Covid-19 risk could be 70% higher in pregnant women: Study

Prashasti Awasthi Mumbai | Updated on February 17, 2021 Published on February 17, 2021

New study has revealed that pregnant women are at an elevated risk of contracting Covid-19.

The study, published in the American Journal of Obstetrics and Gynecology, stated that the risk for contracting coronavirus is 70 per cent higher among pregnant women than in similarly aged adults in Washington, United States.

Researcher Kristina Adams Waldorf from the University of Washington in the US said in a statement, “Our data indicates that pregnant people did not avoid the pandemic as we hoped that they would.”

She added, “The higher infection rates in pregnant patients, coupled with an elevated risk for severe illness and maternal mortality due to Covid-19, suggests that pregnancy should be considered a high-risk health condition for Covid-19 vaccine allocation in Phase 1B all across the US.”


For the study, the research team involved 35 hospitals and clinics. The group identified 240 pregnant women who acquired Covid-19 from March through June 2020.

This number represented all such known cases at the collaborating sites, which account for 61 per cent of births in the state each year, the study noted.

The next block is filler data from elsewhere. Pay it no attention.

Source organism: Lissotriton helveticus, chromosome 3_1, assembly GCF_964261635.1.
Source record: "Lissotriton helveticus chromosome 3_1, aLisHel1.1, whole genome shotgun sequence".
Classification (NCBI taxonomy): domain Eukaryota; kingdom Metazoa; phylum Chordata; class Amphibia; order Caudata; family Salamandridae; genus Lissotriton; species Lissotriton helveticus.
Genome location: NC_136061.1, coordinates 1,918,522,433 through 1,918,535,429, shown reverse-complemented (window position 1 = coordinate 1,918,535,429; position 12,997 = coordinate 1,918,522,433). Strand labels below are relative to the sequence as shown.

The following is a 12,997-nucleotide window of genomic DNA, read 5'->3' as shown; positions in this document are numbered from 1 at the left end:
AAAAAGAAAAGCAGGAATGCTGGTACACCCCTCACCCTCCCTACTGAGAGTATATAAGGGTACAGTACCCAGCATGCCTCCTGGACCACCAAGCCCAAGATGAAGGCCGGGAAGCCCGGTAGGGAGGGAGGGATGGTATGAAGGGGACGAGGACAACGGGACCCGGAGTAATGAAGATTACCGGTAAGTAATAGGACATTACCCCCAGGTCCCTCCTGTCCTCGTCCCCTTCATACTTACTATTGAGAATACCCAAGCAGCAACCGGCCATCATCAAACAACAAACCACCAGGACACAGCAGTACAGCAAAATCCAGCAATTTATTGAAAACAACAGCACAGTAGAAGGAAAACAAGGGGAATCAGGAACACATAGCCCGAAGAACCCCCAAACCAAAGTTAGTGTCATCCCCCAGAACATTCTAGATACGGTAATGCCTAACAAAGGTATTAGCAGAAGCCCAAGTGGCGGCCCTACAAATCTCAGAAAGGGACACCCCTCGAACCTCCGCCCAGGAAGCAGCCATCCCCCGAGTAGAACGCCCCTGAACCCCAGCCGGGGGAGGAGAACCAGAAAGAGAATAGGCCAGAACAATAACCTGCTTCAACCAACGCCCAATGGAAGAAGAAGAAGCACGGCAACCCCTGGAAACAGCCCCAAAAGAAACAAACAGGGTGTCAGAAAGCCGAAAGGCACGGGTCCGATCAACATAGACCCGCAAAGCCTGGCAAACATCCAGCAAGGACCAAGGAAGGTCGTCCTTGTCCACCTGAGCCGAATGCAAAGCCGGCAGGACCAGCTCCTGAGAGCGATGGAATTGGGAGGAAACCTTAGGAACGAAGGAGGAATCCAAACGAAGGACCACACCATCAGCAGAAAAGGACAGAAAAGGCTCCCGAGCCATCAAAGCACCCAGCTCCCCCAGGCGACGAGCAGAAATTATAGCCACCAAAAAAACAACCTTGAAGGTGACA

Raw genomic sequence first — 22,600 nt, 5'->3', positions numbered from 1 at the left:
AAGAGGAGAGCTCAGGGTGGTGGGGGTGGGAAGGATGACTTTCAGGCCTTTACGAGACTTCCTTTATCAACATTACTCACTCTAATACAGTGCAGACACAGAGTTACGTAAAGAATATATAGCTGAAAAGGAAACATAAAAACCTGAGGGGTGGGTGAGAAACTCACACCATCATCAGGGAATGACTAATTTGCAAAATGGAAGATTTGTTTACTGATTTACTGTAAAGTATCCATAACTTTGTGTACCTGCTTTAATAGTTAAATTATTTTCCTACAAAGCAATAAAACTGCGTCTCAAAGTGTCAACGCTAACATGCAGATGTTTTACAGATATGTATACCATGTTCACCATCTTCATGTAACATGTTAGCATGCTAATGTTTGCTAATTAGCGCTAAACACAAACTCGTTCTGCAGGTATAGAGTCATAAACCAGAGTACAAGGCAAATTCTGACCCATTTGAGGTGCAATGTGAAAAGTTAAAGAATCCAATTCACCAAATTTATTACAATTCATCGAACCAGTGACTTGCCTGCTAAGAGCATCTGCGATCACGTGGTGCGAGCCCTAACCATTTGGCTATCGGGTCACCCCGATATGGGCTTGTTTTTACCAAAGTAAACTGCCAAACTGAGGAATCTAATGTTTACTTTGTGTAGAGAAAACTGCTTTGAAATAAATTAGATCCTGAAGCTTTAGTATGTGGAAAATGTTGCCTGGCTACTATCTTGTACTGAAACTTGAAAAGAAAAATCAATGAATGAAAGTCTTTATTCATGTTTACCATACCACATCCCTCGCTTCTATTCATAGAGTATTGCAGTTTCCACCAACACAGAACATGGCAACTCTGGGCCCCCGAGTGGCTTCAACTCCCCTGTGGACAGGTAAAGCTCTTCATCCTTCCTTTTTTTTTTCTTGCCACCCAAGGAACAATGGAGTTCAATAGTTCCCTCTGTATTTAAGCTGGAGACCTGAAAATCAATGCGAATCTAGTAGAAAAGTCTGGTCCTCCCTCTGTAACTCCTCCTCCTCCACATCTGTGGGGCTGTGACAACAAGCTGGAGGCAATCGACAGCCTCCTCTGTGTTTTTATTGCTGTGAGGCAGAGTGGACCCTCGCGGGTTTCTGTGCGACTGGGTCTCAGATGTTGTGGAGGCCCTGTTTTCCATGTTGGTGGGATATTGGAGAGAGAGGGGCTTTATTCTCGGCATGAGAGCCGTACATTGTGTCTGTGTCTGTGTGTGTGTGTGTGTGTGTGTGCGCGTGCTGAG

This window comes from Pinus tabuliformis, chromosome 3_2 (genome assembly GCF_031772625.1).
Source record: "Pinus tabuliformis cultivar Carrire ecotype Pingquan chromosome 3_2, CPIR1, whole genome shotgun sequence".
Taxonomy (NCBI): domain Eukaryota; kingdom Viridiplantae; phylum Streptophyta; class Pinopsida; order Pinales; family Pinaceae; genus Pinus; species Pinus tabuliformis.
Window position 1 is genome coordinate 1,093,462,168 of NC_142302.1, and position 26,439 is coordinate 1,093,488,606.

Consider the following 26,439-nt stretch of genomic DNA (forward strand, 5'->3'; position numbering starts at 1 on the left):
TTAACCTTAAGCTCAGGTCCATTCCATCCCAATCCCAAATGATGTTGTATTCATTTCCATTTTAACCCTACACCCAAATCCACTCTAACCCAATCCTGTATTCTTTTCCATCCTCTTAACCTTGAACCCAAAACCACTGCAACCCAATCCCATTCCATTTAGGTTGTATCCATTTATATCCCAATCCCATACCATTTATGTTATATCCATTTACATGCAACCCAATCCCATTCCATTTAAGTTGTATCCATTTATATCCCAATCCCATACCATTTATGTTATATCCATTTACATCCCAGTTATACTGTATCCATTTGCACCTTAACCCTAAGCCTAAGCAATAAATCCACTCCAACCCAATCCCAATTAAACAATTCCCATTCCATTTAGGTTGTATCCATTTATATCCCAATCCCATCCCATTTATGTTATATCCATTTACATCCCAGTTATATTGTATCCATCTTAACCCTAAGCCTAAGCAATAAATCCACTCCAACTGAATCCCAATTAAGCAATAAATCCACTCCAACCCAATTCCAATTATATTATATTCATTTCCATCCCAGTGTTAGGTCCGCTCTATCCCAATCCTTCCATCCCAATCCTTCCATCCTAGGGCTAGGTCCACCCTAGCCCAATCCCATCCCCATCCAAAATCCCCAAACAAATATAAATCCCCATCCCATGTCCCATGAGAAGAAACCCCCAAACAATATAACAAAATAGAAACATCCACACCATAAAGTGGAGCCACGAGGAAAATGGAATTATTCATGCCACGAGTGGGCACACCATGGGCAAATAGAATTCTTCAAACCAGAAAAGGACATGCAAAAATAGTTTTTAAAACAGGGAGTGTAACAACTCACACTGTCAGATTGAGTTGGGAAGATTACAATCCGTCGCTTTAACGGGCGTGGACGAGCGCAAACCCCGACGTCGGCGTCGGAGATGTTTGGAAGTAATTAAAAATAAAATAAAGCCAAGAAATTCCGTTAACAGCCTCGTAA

Lead researcher Waldorf also asked pregnant women to discuss the risks and benefits of Covid-19 vaccination with their prenatal care provider.

“We want to use information from this study to be more prepared for the next pandemic and to not brush pregnant women to the side. They need to have a seat at the table when it comes to vaccine trials and vaccine allocation,” she further stated.

Emily H. Adhikari, MD, University of Texas Southwestern Medical Center in Dallas, also said in an interview with Healio that pregnant women with severe Covid-19 illness are at increased risk for pre-term birth and pregnancy loss.

“Pregnant women may also be at higher risk for severe illness and death from Covid-19 than non-pregnant women of similar age,” she added.

Adhikari has recently written a paper on Covid-19 impact on pregnant women, which was published in the journal JAMA.

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Published on February 17, 2021
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